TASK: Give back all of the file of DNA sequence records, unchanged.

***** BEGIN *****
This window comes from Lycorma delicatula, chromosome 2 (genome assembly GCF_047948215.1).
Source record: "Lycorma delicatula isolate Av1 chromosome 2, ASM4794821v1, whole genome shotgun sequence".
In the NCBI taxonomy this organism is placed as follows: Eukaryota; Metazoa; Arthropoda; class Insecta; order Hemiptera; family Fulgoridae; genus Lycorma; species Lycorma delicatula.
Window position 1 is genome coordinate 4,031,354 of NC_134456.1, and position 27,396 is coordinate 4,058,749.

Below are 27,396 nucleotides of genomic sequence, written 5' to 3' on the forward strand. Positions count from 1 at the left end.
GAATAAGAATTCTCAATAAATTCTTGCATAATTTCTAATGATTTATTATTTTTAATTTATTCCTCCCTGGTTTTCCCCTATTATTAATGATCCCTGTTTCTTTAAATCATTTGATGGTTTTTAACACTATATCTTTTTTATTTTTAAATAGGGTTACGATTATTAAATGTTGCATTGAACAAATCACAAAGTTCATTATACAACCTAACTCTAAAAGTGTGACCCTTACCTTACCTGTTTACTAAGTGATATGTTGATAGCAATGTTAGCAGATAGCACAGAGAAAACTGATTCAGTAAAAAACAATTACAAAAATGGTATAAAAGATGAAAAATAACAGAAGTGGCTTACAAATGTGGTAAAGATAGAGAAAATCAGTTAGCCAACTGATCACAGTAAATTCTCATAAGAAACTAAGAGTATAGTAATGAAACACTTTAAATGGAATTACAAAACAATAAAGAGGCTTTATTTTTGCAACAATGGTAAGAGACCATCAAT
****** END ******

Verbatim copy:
This window comes from Lycorma delicatula, chromosome 2 (genome assembly GCF_047948215.1).
Source record: "Lycorma delicatula isolate Av1 chromosome 2, ASM4794821v1, whole genome shotgun sequence".
In the NCBI taxonomy this organism is placed as follows: Eukaryota; Metazoa; Arthropoda; class Insecta; order Hemiptera; family Fulgoridae; genus Lycorma; species Lycorma delicatula.
Window position 1 is genome coordinate 4,031,354 of NC_134456.1, and position 27,396 is coordinate 4,058,749.

Below are 27,396 nucleotides of genomic sequence, written 5' to 3' on the forward strand. Positions count from 1 at the left end.
GAATAAGAATTCTCAATAAATTCTTGCATAATTTCTAATGATTTATTATTTTTAATTTATTCCTCCCTGGTTTTCCCCTATTATTAATGATCCCTGTTTCTTTAAATCATTTGATGGTTTTTAACACTATATCTTTTTTATTTTTAAATAGGGTTACGATTATTAAATGTTGCATTGAACAAATCACAAAGTTCATTATACAACCTAACTCTAAAAGTGTGACCCTTACCTTACCTGTTTACTAAGTGATATGTTGATAGCAATGTTAGCAGATAGCACAGAGAAAACTGATTCAGTAAAAAACAATTACAAAAATGGTATAAAAGATGAAAAATAACAGAAGTGGCTTACAAATGTGGTAAAGATAGAGAAAATCAGTTAGCCAACTGATCACAGTAAATTCTCATAAGAAACTAAGAGTATAGTAATGAAACACTTTAAATGGAATTACAAAACAATAAAGAGGCTTTATTTTTGCAACAATGGTAAGAGACCATCAAT